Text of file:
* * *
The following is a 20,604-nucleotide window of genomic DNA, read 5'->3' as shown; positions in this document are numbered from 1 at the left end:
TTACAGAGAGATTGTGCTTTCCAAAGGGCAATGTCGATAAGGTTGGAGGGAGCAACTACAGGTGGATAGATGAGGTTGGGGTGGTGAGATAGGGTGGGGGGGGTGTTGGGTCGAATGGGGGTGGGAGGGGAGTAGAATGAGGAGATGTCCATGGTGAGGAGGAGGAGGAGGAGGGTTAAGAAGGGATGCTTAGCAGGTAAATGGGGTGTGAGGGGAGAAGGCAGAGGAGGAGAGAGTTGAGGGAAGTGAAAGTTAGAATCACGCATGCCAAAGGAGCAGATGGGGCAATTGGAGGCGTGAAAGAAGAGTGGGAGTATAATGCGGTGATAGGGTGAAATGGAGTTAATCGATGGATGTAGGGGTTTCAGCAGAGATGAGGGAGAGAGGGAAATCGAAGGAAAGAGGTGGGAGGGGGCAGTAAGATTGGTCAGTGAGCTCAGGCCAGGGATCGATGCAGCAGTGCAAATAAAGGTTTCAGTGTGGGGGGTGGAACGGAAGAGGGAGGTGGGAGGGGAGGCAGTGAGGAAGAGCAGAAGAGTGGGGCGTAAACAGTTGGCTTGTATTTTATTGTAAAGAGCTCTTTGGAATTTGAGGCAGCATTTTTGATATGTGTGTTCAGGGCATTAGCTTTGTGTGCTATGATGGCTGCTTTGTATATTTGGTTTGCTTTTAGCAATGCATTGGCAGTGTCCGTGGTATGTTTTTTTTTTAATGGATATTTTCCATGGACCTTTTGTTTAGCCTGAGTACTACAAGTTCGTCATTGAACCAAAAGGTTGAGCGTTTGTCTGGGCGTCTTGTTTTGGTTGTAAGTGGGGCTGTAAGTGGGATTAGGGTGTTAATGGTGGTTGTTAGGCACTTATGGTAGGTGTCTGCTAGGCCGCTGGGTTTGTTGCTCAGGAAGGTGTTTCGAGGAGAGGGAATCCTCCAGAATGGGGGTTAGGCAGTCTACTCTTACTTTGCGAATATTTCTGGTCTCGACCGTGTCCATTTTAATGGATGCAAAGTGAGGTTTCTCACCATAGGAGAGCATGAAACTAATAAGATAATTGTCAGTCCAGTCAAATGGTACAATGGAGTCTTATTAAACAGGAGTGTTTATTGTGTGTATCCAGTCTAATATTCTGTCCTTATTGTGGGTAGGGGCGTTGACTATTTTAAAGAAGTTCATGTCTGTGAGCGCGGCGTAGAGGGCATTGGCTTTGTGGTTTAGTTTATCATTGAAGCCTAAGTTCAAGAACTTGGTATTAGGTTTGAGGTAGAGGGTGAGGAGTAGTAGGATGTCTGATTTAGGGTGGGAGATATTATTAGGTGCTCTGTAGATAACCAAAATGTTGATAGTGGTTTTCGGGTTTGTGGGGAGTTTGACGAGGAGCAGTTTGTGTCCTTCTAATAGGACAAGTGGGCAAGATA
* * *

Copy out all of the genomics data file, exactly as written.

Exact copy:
The following is a 20,604-nucleotide window of genomic DNA, read 5'->3' as shown; positions in this document are numbered from 1 at the left end:
TTACAGAGAGATTGTGCTTTCCAAAGGGCAATGTCGATAAGGTTGGAGGGAGCAACTACAGGTGGATAGATGAGGTTGGGGTGGTGAGATAGGGTGGGGGGGGTGTTGGGTCGAATGGGGGTGGGAGGGGAGTAGAATGAGGAGATGTCCATGGTGAGGAGGAGGAGGAGGAGGGTTAAGAAGGGATGCTTAGCAGGTAAATGGGGTGTGAGGGGAGAAGGCAGAGGAGGAGAGAGTTGAGGGAAGTGAAAGTTAGAATCACGCATGCCAAAGGAGCAGATGGGGCAATTGGAGGCGTGAAAGAAGAGTGGGAGTATAATGCGGTGATAGGGTGAAATGGAGTTAATCGATGGATGTAGGGGTTTCAGCAGAGATGAGGGAGAGAGGGAAATCGAAGGAAAGAGGTGGGAGGGGGCAGTAAGATTGGTCAGTGAGCTCAGGCCAGGGATCGATGCAGCAGTGCAAATAAAGGTTTCAGTGTGGGGGGTGGAACGGAAGAGGGAGGTGGGAGGGGAGGCAGTGAGGAAGAGCAGAAGAGTGGGGCGTAAACAGTTGGCTTGTATTTTATTGTAAAGAGCTCTTTGGAATTTGAGGCAGCATTTTTGATATGTGTGTTCAGGGCATTAGCTTTGTGTGCTATGATGGCTGCTTTGTATATTTGGTTTGCTTTTAGCAATGCATTGGCAGTGTCCGTGGTATGTTTTTTTTTTAATGGATATTTTCCATGGACCTTTTGTTTAGCCTGAGTACTACAAGTTCGTCATTGAACCAAAAGGTTGAGCGTTTGTCTGGGCGTCTTGTTTTGGTTGTAAGTGGGGCTGTAAGTGGGATTAGGGTGTTAATGGTGGTTGTTAGGCACTTATGGTAGGTGTCTGCTAGGCCGCTGGGTTTGTTGCTCAGGAAGGTGTTTCGAGGAGAGGGAATCCTCCAGAATGGGGGTTAGGCAGTCTACTCTTACTTTGCGAATATTTCTGGTCTCGACCGTGTCCATTTTAATGGATGCAAAGTGAGGTTTCTCACCATAGGAGAGCATGAAACTAATAAGATAATTGTCAGTCCAGTCAAATGGTACAATGGAGTCTTATTAAACAGGAGTGTTTATTGTGTGTATCCAGTCTAATATTCTGTCCTTATTGTGGGTAGGGGCGTTGACTATTTTAAAGAAGTTCATGTCTGTGAGCGCGGCGTAGAGGGCATTGGCTTTGTGGTTTAGTTTATCATTGAAGCCTAAGTTCAAGAACTTGGTATTAGGTTTGAGGTAGAGGGTGAGGAGTAGTAGGATGTCTGATTTAGGGTGGGAGATATTATTAGGTGCTCTGTAGATAACCAAAATGTTGATAGTGGTTTTCGGGTTTGTGGGGAGTTTGACGAGGAGCAGTTTGTGTCCTTCTAATAGGACAAGTGGGCAAGATA